Collaboration is key

In looking broadly at why CRM implementations fail and gaining an understanding of market data available, one thing is evident—details aside, CRM was generally referred to as an IT project. And perhaps that’s the fundamental reason why failure is so common. Sure there are obvious variables like choosing the wrong vendor, having unclear goals or perhaps a lack of executive sponsorship. But since when did IT drive the relationship between the company and its customers?

Stuart Lewis believes that effective customer-centric CRM initiatives need to include a multitude of stakeholders who not only represent the customers’ interests but also are responsible for interactions with the customer. “Traditionalists might believe that marketing are the brains and sales teams simply need to execute. And customer service—what do they know? There is no question that a functional area of the business needs to lead the CRM initiative, and that might well be marketing, but without the input and commitment of other key stakeholders the initiative might be doomed to fail. That input may include that of customers, with some more advanced brands creating ongoing customer panels to provide feedback on a myriad of matters.”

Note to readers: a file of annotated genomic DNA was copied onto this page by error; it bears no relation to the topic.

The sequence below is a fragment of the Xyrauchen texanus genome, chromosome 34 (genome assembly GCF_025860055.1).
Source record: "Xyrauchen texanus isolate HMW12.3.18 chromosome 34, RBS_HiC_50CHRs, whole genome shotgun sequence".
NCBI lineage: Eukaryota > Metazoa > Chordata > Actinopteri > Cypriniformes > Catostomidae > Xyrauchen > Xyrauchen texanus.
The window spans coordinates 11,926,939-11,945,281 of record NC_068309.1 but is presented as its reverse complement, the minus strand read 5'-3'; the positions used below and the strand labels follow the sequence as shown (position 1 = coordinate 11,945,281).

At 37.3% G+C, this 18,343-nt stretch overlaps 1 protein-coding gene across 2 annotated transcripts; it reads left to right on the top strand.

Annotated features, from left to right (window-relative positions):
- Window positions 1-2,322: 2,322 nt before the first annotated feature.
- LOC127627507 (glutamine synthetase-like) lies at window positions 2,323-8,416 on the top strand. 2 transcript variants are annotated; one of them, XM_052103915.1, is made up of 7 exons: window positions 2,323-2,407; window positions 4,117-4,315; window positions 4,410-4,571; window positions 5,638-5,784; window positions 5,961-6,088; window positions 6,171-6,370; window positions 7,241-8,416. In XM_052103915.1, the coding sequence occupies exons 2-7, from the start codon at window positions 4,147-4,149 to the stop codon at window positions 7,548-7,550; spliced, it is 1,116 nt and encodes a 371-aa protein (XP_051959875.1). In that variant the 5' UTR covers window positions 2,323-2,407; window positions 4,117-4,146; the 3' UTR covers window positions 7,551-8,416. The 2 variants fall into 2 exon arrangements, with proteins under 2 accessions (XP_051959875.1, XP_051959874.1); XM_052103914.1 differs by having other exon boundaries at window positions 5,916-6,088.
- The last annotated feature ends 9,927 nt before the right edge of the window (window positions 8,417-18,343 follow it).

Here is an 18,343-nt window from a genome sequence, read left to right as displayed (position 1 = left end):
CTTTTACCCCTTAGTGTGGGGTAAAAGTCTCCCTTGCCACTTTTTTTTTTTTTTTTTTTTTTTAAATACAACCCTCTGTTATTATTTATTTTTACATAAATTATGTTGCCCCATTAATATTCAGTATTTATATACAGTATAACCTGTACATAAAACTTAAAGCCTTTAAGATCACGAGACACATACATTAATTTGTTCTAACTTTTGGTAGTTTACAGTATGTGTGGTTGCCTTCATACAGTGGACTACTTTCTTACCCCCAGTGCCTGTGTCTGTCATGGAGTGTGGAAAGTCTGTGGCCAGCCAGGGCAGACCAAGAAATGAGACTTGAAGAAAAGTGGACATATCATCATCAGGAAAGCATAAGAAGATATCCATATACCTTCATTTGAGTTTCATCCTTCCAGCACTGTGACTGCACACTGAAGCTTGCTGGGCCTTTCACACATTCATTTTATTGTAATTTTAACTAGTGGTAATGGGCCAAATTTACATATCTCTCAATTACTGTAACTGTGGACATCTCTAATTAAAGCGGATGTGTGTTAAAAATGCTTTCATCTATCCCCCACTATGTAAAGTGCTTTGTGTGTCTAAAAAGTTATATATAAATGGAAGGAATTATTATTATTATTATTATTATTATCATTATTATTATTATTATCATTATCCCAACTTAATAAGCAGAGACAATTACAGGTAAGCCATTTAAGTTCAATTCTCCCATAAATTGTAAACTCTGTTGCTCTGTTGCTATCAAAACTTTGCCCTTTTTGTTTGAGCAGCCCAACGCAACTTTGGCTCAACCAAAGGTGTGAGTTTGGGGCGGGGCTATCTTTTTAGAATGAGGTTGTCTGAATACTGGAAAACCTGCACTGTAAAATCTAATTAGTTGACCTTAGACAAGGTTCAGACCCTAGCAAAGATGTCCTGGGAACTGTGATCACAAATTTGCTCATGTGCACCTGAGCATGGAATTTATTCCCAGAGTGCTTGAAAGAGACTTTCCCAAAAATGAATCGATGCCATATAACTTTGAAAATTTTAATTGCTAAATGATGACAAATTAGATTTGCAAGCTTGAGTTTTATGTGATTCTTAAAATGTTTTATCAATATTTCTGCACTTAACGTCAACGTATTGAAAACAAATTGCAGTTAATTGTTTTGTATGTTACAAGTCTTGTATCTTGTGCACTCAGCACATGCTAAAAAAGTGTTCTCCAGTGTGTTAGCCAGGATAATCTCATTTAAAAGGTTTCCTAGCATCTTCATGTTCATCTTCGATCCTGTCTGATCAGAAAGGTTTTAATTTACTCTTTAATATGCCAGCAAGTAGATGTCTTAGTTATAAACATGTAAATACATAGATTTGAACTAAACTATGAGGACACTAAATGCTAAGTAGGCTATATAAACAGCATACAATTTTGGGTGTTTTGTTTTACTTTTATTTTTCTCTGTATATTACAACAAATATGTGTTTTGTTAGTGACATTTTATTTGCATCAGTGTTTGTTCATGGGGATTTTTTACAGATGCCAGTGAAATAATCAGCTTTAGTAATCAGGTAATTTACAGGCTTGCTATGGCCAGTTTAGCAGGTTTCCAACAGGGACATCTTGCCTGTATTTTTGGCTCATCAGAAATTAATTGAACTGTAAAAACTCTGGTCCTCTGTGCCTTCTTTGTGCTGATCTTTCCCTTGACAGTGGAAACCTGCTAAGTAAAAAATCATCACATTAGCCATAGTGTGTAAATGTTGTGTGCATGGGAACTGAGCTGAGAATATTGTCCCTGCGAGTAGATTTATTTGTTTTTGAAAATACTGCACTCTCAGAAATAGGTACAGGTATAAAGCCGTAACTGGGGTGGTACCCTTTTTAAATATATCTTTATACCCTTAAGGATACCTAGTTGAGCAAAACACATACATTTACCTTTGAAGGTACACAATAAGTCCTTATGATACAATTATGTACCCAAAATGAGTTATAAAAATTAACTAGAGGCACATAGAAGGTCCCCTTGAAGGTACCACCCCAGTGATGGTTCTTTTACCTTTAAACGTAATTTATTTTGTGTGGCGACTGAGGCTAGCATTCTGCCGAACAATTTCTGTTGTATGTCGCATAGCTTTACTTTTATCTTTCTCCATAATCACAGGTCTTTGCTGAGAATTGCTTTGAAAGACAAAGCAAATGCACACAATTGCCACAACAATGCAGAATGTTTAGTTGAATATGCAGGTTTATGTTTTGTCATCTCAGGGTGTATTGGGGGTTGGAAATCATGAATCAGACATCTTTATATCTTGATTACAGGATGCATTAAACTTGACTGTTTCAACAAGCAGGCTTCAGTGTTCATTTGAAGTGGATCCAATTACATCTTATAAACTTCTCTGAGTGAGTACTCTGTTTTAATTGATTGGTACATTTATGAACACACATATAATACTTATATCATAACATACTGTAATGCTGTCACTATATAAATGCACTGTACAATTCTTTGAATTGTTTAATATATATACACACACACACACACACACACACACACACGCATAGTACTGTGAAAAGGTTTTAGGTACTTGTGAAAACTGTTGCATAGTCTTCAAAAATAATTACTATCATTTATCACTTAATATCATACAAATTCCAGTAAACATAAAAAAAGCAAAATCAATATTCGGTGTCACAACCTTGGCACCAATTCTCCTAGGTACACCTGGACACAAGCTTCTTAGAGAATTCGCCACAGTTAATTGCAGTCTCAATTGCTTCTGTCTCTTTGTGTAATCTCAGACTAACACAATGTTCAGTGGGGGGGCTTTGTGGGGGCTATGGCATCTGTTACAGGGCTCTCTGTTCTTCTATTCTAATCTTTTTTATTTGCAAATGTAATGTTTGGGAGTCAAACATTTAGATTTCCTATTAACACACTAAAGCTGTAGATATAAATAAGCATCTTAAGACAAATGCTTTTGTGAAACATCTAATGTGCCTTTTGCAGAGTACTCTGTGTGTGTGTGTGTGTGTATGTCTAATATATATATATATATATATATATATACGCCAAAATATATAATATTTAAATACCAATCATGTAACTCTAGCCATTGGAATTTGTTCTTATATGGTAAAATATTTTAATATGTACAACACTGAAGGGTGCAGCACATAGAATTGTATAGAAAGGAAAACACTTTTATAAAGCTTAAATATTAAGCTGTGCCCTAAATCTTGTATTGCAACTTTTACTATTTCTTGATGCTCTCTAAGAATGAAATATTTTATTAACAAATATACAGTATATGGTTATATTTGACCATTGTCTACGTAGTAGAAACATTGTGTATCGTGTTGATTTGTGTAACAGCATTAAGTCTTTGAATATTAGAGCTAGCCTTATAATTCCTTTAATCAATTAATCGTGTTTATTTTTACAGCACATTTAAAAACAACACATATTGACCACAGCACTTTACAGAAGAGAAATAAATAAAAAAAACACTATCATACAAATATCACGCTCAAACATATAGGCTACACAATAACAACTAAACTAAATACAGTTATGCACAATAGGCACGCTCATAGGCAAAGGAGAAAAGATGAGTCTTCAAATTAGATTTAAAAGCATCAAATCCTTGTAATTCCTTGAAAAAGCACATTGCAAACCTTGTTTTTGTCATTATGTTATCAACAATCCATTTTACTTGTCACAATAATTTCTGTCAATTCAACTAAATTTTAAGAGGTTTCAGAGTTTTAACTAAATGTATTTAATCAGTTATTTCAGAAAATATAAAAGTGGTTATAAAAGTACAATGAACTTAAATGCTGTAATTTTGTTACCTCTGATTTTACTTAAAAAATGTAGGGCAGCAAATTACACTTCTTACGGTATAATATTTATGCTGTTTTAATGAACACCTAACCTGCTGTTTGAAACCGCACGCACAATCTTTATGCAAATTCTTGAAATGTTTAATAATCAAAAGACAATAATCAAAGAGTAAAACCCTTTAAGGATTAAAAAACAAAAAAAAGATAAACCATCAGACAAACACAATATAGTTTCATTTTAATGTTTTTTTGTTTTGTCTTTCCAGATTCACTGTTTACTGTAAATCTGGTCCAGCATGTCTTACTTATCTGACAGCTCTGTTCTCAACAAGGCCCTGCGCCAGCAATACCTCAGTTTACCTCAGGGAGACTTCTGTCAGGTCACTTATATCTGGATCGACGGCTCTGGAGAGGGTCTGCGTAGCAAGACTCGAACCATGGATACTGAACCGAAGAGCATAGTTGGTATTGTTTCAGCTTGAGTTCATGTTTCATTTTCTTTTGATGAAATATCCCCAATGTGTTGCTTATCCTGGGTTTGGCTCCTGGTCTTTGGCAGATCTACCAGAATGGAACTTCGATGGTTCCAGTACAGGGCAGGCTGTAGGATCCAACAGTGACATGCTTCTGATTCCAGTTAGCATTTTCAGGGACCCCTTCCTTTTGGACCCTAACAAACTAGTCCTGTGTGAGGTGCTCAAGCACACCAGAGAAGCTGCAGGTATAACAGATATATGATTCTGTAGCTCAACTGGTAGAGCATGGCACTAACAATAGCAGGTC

When asked about how to successfully apply CRM, Dave Mack states, “build your strategy around test, learn and optimize. Far too often we focus on one strategy, tweak it slightly and tweak it when it doesn’t perform. This can lead to repeating the same mistake over and over without truly understanding why and hampering the maximization of an ROI from your CRM strategy. A/B test strategies have never been easier to implement.”

Cosper’s view aligns, as her team regularly reviews their KPIs to drive and understand what is working and what isn’t. “We always tweak the communication and the assets to better suit the needs of our audiences.”

Despite the complexity of CRM, Mack, sums things up quite simply. “Put your customer at the centre of your plan… and get started.”

This article originally appeared in the January 2016 issue of Direct Marketing.